http://www.google.com/products/catalog?hl=en&cp=10&gs_id=2n&xhr=t&q=cobra+19dxiv&tok=_1F2n-wzVOsFeOwbvLSMaQ&gs_upl=&bav=on.2,or.r_gc.r_pw.r_cp.,cf.osb&biw=1440&bih=805&um=1&ie=UTF-8&tbm=shop&cid=1664040571112188140&sa=X&ei=ERHjTvfHL4qhtwfVgqWCBA&sqi=2&ved=0CGsQ8wIwAA

And here's the antenna I'm running...thinking of getting a 48" one, If I decide to stay with CB's as my primary comm method.

http://www.amazon.com/2ft-Black-CB-Antenna-FiberGlass/dp/B004752VEM

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Last edited by angelofwar on Sat Dec 10, 2011 3:06 am, edited 1 time in total.

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PostPosted: Sat Dec 10, 2011 2:56 am 
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angelofwar wrote:
Is there any advantage to FRS/GMRS over CB?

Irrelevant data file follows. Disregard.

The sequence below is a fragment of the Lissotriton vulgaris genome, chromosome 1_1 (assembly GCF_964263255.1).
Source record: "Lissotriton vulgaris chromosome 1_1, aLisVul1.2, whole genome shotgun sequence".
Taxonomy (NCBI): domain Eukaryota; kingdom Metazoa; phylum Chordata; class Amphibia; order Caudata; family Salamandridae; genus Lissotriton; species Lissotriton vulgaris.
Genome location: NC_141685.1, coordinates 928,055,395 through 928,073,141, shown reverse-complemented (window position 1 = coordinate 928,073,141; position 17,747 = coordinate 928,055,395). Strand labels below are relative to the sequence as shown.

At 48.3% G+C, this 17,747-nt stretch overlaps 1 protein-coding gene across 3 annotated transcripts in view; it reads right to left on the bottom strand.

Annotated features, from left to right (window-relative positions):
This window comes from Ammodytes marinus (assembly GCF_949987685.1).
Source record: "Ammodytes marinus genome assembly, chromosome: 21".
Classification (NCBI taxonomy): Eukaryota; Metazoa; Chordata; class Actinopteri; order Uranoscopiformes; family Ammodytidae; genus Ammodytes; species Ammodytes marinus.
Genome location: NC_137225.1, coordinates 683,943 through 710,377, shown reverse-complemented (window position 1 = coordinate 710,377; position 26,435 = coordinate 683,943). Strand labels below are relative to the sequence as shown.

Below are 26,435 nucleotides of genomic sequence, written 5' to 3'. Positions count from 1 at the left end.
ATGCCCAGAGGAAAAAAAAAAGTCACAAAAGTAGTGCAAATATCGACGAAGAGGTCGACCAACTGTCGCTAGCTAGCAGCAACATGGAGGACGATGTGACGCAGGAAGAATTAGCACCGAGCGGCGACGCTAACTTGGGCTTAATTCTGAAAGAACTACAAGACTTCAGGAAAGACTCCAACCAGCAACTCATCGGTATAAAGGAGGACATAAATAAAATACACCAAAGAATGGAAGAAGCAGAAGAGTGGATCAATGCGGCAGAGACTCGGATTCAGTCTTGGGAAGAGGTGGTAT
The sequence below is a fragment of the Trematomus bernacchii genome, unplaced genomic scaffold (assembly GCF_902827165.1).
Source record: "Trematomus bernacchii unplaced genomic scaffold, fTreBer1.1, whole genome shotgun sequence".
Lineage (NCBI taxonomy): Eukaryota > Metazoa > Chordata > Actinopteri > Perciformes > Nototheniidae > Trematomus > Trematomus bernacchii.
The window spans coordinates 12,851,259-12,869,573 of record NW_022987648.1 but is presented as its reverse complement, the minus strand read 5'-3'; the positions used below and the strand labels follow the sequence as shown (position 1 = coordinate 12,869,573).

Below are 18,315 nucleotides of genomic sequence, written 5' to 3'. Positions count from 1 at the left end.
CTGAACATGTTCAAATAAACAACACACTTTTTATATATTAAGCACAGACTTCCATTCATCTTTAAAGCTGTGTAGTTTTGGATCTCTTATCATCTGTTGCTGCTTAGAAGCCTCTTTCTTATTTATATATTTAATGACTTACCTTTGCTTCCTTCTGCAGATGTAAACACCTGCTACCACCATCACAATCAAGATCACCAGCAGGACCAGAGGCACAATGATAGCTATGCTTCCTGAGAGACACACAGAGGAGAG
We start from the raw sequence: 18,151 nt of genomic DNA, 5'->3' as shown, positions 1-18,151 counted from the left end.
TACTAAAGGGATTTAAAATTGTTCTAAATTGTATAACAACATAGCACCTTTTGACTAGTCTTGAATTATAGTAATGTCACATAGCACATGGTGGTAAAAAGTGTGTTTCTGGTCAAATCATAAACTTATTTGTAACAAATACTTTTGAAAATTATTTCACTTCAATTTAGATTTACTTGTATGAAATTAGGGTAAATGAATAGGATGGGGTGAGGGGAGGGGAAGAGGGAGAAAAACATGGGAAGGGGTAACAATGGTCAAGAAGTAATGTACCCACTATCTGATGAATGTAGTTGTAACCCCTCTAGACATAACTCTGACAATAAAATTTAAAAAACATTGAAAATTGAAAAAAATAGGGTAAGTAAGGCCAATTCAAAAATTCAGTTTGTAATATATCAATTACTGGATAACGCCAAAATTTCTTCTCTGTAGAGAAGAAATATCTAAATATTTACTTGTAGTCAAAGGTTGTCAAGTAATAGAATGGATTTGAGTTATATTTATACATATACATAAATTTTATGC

Quite a bit, in fact, if you're only talking about handheld devices. Handheld CBs have inherently craptastic antennas -- 1/4 of a wavelength is the minimum for ideal performance, but that's about 9 feet for a CB. So they have to use drastically shortened antennas, which have very poor efficiency. A quarter wavelength for FRS/GMRS is about 6 inches, so the handheld-size antennas are much closer to the ideal length and therefore much more efficient. That boils down to the FRS/GMRS radios burning a lot less battery power for equivalent range. Those CBs generally take 8 or 10 AAs, which makes them kinda huge and clunky, and they'll burn through those batteries pretty quickly when you're talking. It's common to find GMRS radios that run on 2 AAs, with size and weight savings to match. Higher frequencies also penetrate buildings better, which matters if you're not in the woods.